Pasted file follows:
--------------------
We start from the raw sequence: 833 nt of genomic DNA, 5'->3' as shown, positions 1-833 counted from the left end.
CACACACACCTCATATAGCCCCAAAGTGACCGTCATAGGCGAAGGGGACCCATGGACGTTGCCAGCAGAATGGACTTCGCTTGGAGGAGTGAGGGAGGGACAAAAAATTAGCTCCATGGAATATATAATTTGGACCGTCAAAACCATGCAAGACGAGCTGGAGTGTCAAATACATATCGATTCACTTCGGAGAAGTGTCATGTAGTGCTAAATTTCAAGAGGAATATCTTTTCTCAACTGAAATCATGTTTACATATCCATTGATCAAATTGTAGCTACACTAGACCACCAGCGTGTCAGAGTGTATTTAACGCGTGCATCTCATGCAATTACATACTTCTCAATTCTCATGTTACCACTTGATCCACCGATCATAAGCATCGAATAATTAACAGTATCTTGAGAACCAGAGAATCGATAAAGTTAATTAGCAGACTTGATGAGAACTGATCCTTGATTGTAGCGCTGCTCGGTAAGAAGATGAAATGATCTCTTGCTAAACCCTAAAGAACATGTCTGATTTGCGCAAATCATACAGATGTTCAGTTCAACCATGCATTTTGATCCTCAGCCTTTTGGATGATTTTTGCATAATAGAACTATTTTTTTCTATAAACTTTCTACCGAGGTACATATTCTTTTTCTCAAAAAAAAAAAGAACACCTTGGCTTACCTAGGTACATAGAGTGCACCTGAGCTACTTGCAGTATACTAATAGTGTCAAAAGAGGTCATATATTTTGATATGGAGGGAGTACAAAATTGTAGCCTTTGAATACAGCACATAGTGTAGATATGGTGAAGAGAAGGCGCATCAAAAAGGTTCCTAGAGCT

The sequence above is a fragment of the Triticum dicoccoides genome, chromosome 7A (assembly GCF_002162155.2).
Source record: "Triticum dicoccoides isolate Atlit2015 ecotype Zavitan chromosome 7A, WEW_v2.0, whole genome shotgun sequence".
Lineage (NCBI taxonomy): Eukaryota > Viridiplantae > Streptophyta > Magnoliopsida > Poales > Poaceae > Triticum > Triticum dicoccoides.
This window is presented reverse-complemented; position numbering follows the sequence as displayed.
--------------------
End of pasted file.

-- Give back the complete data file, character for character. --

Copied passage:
We start from the raw sequence: 833 nt of genomic DNA, 5'->3' as shown, positions 1-833 counted from the left end.
CACACACACCTCATATAGCCCCAAAGTGACCGTCATAGGCGAAGGGGACCCATGGACGTTGCCAGCAGAATGGACTTCGCTTGGAGGAGTGAGGGAGGGACAAAAAATTAGCTCCATGGAATATATAATTTGGACCGTCAAAACCATGCAAGACGAGCTGGAGTGTCAAATACATATCGATTCACTTCGGAGAAGTGTCATGTAGTGCTAAATTTCAAGAGGAATATCTTTTCTCAACTGAAATCATGTTTACATATCCATTGATCAAATTGTAGCTACACTAGACCACCAGCGTGTCAGAGTGTATTTAACGCGTGCATCTCATGCAATTACATACTTCTCAATTCTCATGTTACCACTTGATCCACCGATCATAAGCATCGAATAATTAACAGTATCTTGAGAACCAGAGAATCGATAAAGTTAATTAGCAGACTTGATGAGAACTGATCCTTGATTGTAGCGCTGCTCGGTAAGAAGATGAAATGATCTCTTGCTAAACCCTAAAGAACATGTCTGATTTGCGCAAATCATACAGATGTTCAGTTCAACCATGCATTTTGATCCTCAGCCTTTTGGATGATTTTTGCATAATAGAACTATTTTTTTCTATAAACTTTCTACCGAGGTACATATTCTTTTTCTCAAAAAAAAAAAGAACACCTTGGCTTACCTAGGTACATAGAGTGCACCTGAGCTACTTGCAGTATACTAATAGTGTCAAAAGAGGTCATATATTTTGATATGGAGGGAGTACAAAATTGTAGCCTTTGAATACAGCACATAGTGTAGATATGGTGAAGAGAAGGCGCATCAAAAAGGTTCCTAGAGCT

The sequence above is a fragment of the Triticum dicoccoides genome, chromosome 7A (assembly GCF_002162155.2).
Source record: "Triticum dicoccoides isolate Atlit2015 ecotype Zavitan chromosome 7A, WEW_v2.0, whole genome shotgun sequence".
Lineage (NCBI taxonomy): Eukaryota > Viridiplantae > Streptophyta > Magnoliopsida > Poales > Poaceae > Triticum > Triticum dicoccoides.
This window is presented reverse-complemented; position numbering follows the sequence as displayed.